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The Canada Prenatal Nutrition Program (CPNP) consists of approximately 330 community-based projects in about 2,000 communities across Canada. The goal of the program is to support pregnant women facing challenges that put their health and the health of their infants at risk. These challenges can include poverty, teen pregnancy, social and geographic isolation, substance use and family violence. The CPNP also provides culturally sensitive prenatal support for Aboriginal women and recent immigrants.

Operating since 1994, the program serves approximately 50,000 women a year. It encompasses a comprehensive range of services,  including nutrition counseling; provision of prenatal vitamins, food and food coupons; prenatal health and lifestyle counseling; breastfeeding education and support; food preparation training; education and support on infant care and child development; and referrals to other agencies and services.

Evaluation of the Canada Prenatal Nutrition Program has been ongoing since it started (see more here), but I was interested in the findings of a study published in the Canadian Journal of Public Health which used an innovative approach to looking at the impact of the program on women and their infants. Because it is not possible to compare the outcomes of women who participated in the program with a similar group of women who did not participate in the program (i.e., with a “control group”), the researchers compared women who received a higher “dose” of CPNP services with those receiving a lower “dose” of CPNP services. They looked at three aspects:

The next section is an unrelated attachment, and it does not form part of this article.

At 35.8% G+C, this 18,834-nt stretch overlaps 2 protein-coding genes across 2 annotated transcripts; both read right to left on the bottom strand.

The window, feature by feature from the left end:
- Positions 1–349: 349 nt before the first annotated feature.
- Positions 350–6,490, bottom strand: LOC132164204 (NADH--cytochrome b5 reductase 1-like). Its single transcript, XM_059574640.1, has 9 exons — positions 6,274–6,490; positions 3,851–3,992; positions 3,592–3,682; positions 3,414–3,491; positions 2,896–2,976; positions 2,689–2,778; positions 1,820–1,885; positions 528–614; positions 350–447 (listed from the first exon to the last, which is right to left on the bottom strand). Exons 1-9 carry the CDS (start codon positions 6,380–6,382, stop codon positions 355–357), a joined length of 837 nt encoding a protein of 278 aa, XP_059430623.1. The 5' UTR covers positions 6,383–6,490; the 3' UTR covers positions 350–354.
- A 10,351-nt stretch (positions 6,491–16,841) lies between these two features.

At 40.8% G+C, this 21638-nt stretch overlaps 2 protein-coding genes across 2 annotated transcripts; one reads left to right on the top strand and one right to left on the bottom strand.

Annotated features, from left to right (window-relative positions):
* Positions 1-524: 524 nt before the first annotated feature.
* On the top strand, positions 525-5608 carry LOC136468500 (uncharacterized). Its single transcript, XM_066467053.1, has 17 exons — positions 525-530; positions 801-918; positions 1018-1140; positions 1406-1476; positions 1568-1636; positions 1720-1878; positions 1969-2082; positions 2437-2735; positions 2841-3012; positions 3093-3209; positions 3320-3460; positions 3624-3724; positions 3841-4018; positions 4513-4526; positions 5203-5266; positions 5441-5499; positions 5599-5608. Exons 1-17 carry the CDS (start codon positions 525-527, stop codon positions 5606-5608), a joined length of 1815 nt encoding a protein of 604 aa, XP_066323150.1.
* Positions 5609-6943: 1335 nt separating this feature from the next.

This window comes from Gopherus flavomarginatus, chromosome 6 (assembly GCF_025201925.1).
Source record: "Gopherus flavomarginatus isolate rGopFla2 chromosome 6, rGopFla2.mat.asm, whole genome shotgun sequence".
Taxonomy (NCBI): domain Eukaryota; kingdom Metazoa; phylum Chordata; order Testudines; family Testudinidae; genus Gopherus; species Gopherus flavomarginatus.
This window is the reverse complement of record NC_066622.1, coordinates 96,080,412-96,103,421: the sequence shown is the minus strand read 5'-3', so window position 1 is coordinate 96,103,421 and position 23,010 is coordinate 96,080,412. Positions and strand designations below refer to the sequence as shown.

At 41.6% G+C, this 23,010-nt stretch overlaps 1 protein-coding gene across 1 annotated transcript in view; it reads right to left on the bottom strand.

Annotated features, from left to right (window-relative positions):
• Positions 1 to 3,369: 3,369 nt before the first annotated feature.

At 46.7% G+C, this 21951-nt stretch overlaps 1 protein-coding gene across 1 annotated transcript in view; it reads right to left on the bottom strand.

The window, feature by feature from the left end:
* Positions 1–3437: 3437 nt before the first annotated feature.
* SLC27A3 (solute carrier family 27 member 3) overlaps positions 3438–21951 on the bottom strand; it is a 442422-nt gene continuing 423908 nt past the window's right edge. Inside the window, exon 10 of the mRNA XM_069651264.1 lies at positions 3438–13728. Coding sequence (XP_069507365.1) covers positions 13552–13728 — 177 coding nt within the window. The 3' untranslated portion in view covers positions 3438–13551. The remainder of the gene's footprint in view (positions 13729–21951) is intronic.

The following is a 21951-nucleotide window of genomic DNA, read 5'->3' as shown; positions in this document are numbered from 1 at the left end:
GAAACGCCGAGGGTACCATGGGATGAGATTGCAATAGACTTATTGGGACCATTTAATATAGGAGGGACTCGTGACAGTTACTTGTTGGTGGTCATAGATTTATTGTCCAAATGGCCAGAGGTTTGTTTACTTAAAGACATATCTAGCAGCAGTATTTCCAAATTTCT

1. program initiation (when in her pregnancy a woman started attending the program);
  2. program intensity (number of contacts a woman had with the program); and
  3. program duration (number of weeks a woman was involved in the program).

Overall, women with a higher CPNP “dose” tended to make more positive health behaviour changes and to have fewer negative birth outcomes than those with overall low exposure to the program. They were more likely to reduce the number of cigarettes they smoked and to cease drinking; to breastfeed their infants and to breastfeed for longer; and to increase the use of vitamin/mineral supplements from never to daily.

In terms of tobacco and alcohol use, over three quarters of women were smokers at program entry, most smoking fewer than 20 cigarettes a day. Slightly more than half were exposed to second-hand smoke during their pregnancy. More than 40% of women indicated that they had consumed alcohol since becoming pregnant, over half of whom reported having at least five drinks in one day.

The majority of women (84.2%) reported quitting drinking during pregnancy; women who scored ‘high’ on overall CPNP exposure were 42% more likely to quit drinking. Earlier program initiation, higher program intensity, and longer program duration were all related to a higher likelihood of cutting out alcohol during pregnancy.

References

Muhajarine, N., Ng, J., Bowen, A., Cushon, J., and Johnson, S. (2012). Understanding the Impact of the Canada Prenatal Nutrition Program: A Quantitative Evaluation. Canadian Journal of Public Health, 103(7 Suppl 1): eS26-31. Download free full-text here.

Muhajarine N., Ng , J., Green, K., Bowen, A., Cushon, J., Johnson, S., and Macqueen, Smith F. (2009). Understanding the Impact of the Canada Prenatal Nutrition Program: A Quantitative Evaluation. Submitted to the Public Health Agency of Canada (PHAC). Saskatoon, SK: Saskatchewan Population Health and Evaluation Research Unit.